Despite Iran’s saber rattling, the price of oil hasn’t soared. The price of a barrel of Brent has been hovering around $110 since last summer. That’s even after President Barack Obama signed a bill imposing tougher sanctions on Iran at the end of last year. The price didn’t go up after the Iranians publicly threatened to close the Strait of Hormuz and warned Saudi Arabia not to fill any expected gap in oil demand when the world stops buying Iranian crude. According to a report in today’s Al Arabiya News, Iranian boats with men armed with machine guns on board were recently sent to the waters near the Saudi oil-production areas. Yet the price of oil hasn’t budged much from $110. Spain’s foreign minister said on Monday that Saudi Arabia has promised that it will make up for supplies of oil lost as a result of EU sanctions on Iran, and will do so at the same price.
If it weren’t for all the saber rattling, the price of oil would probably be falling. Oil Market Intelligence just released the latest data for global oil demand through December. It is weak. While the 12-month average rose to a record high of 89.3 million barrels per day (mbd) last year, the growth rate fell to 1.1% y/y. That’s down from a recent peak of 3.4% during January 2011, and the weakest since April 2010.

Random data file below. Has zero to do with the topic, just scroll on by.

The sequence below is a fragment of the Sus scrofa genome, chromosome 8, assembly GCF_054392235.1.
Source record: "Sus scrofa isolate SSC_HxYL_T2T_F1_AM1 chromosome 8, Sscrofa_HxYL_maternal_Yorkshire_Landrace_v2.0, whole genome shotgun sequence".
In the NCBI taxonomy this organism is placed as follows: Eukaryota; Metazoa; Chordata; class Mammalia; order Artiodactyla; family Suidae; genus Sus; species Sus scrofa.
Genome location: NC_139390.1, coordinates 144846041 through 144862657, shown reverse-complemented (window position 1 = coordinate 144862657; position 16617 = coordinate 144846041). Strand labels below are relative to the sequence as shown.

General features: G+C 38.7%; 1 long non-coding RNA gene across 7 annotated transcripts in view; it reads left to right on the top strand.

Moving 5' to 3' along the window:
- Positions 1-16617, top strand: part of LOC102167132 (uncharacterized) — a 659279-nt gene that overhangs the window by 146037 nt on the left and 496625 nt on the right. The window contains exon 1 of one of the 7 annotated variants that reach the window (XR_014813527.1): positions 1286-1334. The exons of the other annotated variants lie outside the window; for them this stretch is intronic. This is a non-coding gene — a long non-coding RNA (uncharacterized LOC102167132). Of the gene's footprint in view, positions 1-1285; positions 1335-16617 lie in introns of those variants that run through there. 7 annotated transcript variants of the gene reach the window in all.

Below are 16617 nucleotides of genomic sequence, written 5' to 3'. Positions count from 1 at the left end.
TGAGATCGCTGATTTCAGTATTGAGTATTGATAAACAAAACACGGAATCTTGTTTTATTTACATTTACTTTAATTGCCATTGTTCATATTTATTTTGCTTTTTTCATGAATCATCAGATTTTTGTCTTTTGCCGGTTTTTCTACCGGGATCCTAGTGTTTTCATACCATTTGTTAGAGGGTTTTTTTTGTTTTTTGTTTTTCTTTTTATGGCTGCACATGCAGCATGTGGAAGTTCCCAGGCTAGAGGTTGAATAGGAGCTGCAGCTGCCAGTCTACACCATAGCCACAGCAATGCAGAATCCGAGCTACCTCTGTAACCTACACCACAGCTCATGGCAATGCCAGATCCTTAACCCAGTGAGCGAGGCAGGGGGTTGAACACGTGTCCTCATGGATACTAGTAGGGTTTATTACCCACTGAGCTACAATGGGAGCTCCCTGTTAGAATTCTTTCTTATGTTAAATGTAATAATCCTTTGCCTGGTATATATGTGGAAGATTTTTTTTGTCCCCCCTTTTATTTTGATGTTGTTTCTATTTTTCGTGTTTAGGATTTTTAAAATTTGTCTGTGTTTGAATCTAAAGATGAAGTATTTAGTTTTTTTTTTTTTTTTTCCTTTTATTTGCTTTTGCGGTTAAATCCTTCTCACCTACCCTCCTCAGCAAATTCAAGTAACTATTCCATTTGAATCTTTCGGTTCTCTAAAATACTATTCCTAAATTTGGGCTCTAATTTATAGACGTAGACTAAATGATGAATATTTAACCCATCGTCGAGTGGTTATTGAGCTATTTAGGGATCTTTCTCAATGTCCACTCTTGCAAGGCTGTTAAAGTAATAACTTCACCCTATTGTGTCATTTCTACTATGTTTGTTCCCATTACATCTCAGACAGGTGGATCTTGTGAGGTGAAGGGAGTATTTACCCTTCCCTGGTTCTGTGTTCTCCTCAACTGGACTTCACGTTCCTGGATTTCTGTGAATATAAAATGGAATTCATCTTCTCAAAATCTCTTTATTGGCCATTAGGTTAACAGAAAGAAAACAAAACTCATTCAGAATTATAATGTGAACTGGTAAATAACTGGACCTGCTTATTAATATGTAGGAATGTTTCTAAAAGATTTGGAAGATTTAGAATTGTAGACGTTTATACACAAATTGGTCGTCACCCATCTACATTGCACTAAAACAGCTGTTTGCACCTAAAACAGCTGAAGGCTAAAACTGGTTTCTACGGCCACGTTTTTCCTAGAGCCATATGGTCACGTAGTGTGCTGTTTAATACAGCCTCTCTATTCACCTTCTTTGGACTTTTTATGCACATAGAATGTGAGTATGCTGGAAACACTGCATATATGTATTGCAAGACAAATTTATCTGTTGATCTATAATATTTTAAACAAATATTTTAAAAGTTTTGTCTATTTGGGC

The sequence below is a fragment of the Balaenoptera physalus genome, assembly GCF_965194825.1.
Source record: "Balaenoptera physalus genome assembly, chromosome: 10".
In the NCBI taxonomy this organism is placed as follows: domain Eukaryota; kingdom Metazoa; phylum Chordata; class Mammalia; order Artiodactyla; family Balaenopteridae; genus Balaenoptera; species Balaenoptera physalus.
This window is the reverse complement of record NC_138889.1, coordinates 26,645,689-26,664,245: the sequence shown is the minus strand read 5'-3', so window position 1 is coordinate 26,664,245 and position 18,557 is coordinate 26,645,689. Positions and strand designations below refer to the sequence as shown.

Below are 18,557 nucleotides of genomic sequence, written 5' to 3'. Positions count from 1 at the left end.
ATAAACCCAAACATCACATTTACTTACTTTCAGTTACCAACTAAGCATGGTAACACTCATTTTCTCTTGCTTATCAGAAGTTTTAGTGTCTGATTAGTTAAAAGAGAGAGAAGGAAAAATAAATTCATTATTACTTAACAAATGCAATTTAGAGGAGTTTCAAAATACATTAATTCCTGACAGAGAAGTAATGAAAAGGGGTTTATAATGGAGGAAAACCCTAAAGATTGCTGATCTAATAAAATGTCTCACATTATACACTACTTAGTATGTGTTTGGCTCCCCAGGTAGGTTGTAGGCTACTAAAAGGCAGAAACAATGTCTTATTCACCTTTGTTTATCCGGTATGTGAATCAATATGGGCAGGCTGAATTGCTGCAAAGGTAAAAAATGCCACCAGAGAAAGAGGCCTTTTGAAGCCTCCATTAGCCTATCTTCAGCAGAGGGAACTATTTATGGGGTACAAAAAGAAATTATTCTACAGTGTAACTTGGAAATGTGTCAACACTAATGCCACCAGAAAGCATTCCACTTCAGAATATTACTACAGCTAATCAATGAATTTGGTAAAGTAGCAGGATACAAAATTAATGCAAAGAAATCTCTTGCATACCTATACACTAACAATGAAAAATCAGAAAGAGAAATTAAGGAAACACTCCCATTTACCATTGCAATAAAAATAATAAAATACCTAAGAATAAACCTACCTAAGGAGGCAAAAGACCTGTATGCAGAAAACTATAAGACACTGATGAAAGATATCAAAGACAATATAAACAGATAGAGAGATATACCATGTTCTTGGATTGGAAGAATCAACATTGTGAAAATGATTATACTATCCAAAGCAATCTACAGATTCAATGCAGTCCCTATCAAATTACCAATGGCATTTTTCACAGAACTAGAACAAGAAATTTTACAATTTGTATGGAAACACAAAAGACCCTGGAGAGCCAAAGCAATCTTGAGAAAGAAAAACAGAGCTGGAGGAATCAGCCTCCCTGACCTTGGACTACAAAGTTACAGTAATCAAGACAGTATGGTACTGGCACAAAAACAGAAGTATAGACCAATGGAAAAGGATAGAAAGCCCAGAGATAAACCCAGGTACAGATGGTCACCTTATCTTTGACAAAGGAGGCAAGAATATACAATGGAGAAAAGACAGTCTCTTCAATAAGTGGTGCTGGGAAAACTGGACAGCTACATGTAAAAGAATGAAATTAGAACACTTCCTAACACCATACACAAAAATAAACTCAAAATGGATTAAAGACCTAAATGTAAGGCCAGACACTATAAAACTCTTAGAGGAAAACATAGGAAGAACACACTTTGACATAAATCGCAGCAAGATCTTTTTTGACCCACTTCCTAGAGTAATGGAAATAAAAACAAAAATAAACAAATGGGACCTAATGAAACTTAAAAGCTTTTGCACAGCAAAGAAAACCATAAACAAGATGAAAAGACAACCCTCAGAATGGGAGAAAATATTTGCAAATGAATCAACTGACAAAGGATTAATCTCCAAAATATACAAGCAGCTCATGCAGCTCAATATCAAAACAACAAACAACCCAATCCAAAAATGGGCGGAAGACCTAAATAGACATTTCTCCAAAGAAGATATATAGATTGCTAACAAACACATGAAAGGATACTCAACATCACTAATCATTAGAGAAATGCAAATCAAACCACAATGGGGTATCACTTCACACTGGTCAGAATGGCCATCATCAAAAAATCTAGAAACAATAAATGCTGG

Demand is especially weak among the Old World countries of the US, Western Europe, and Japan--where crude oil usage has slipped back down in recent months to the 2009 recession low. On the other hand, demand in the New World rose to a record high of 51.5mbd last year, exceeding Old World demand by 36%. The growth rate of the former was 2.8% last year versus a decline of 1.2% for the latter.
The weakest oil demand, not surprisingly, is in Western Europe. It dropped to 14.3mbd, the lowest since the end of 1994. It had peaked at a record 15.7mbd during the fall of 2006. Crude oil usage also turned down in the US during the second half of last year. The 12-month average was down to 19.0mbd during December from last year’s peak of 19.3mbd during March. (More for subscribers.)